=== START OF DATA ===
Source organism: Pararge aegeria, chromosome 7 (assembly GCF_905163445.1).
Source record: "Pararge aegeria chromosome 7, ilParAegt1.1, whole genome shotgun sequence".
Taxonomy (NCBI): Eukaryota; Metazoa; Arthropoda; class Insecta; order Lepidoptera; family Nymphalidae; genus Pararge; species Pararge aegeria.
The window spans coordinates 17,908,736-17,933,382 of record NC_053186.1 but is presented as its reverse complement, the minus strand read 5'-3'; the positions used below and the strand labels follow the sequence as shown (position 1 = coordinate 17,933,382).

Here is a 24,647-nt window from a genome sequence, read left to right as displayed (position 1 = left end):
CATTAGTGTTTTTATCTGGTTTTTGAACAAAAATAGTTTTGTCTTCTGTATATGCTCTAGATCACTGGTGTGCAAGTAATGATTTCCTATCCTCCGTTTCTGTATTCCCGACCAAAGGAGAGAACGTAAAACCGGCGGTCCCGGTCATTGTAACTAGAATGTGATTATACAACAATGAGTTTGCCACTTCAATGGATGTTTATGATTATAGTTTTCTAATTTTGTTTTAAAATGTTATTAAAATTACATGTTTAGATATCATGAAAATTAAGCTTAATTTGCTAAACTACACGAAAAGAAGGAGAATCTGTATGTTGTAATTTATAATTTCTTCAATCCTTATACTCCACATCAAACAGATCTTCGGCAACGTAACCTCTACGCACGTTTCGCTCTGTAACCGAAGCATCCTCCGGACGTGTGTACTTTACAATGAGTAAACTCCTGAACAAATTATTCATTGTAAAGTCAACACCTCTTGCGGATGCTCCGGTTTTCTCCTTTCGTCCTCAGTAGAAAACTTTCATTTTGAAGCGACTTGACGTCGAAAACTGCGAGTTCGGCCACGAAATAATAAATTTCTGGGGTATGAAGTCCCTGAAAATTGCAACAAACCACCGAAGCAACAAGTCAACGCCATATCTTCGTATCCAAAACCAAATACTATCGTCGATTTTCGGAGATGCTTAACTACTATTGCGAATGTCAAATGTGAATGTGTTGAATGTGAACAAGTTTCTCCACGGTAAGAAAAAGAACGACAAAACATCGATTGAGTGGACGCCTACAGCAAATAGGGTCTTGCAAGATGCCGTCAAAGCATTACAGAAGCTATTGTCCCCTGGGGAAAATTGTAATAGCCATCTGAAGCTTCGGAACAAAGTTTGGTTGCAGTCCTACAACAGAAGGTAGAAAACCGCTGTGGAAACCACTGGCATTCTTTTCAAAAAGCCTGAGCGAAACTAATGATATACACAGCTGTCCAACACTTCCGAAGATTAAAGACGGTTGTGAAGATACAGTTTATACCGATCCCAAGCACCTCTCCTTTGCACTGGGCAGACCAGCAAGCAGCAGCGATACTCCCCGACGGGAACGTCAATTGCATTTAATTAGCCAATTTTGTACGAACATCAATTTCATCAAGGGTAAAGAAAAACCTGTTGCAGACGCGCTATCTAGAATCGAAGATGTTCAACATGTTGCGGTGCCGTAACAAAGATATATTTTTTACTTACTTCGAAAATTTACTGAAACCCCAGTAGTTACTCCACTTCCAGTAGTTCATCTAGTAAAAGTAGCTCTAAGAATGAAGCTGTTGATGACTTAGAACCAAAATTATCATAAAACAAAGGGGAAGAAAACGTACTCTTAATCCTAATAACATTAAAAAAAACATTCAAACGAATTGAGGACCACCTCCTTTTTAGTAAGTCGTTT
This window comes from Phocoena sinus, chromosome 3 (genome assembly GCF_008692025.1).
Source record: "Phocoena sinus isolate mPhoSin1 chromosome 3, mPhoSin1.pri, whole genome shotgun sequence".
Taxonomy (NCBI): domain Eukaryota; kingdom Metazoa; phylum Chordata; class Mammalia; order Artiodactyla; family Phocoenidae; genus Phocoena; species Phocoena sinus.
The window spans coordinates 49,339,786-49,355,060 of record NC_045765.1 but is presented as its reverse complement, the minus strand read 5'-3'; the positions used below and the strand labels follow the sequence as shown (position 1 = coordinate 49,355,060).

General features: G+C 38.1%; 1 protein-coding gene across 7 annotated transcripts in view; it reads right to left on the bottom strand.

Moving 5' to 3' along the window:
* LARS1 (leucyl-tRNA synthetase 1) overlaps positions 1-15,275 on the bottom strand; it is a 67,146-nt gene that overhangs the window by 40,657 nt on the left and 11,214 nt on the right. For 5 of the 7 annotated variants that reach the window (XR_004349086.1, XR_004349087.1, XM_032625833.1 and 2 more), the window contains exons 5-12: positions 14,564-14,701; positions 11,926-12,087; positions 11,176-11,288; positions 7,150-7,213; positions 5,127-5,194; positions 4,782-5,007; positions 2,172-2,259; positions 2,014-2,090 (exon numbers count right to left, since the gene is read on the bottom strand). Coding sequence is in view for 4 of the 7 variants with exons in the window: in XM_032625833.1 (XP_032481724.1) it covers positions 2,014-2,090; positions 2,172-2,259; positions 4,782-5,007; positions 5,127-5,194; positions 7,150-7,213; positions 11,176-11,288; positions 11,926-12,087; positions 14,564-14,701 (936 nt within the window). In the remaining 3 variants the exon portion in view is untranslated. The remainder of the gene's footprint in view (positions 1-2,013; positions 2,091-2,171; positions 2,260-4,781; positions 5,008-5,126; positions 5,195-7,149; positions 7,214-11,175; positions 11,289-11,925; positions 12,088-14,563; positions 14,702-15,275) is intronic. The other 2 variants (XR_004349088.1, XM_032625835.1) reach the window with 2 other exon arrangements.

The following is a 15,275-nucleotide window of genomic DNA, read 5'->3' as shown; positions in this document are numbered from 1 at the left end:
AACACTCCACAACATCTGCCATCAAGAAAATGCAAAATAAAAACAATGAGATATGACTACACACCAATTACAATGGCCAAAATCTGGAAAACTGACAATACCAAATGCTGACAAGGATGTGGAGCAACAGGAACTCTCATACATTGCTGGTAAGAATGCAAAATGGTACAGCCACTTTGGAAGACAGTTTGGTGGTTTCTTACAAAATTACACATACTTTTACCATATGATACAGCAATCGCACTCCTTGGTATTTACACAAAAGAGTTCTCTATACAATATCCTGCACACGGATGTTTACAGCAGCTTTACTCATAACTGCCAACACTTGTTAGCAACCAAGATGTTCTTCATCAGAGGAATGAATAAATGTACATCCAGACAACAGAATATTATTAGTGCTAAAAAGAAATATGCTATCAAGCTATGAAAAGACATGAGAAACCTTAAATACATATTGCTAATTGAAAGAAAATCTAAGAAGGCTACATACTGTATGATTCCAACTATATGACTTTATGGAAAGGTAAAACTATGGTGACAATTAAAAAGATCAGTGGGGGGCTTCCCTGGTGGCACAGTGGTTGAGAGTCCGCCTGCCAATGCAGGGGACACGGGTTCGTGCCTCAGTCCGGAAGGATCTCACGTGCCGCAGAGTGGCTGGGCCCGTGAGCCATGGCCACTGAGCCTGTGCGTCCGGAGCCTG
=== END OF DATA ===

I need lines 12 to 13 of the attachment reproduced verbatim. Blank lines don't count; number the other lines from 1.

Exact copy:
Moving 5' to 3' along the window:
* LARS1 (leucyl-tRNA synthetase 1) overlaps positions 1-15,275 on the bottom strand; it is a 67,146-nt gene that overhangs the window by 40,657 nt on the left and 11,214 nt on the right. For 5 of the 7 annotated variants that reach the window (XR_004349086.1, XR_004349087.1, XM_032625833.1 and 2 more), the window contains exons 5-12: positions 14,564-14,701; positions 11,926-12,087; positions 11,176-11,288; positions 7,150-7,213; positions 5,127-5,194; positions 4,782-5,007; positions 2,172-2,259; positions 2,014-2,090 (exon numbers count right to left, since the gene is read on the bottom strand). Coding sequence is in view for 4 of the 7 variants with exons in the window: in XM_032625833.1 (XP_032481724.1) it covers positions 2,014-2,090; positions 2,172-2,259; positions 4,782-5,007; positions 5,127-5,194; positions 7,150-7,213; positions 11,176-11,288; positions 11,926-12,087; positions 14,564-14,701 (936 nt within the window). In the remaining 3 variants the exon portion in view is untranslated. The remainder of the gene's footprint in view (positions 1-2,013; positions 2,091-2,171; positions 2,260-4,781; positions 5,008-5,126; positions 5,195-7,149; positions 7,214-11,175; positions 11,289-11,925; positions 12,088-14,563; positions 14,702-15,275) is intronic. The other 2 variants (XR_004349088.1, XM_032625835.1) reach the window with 2 other exon arrangements.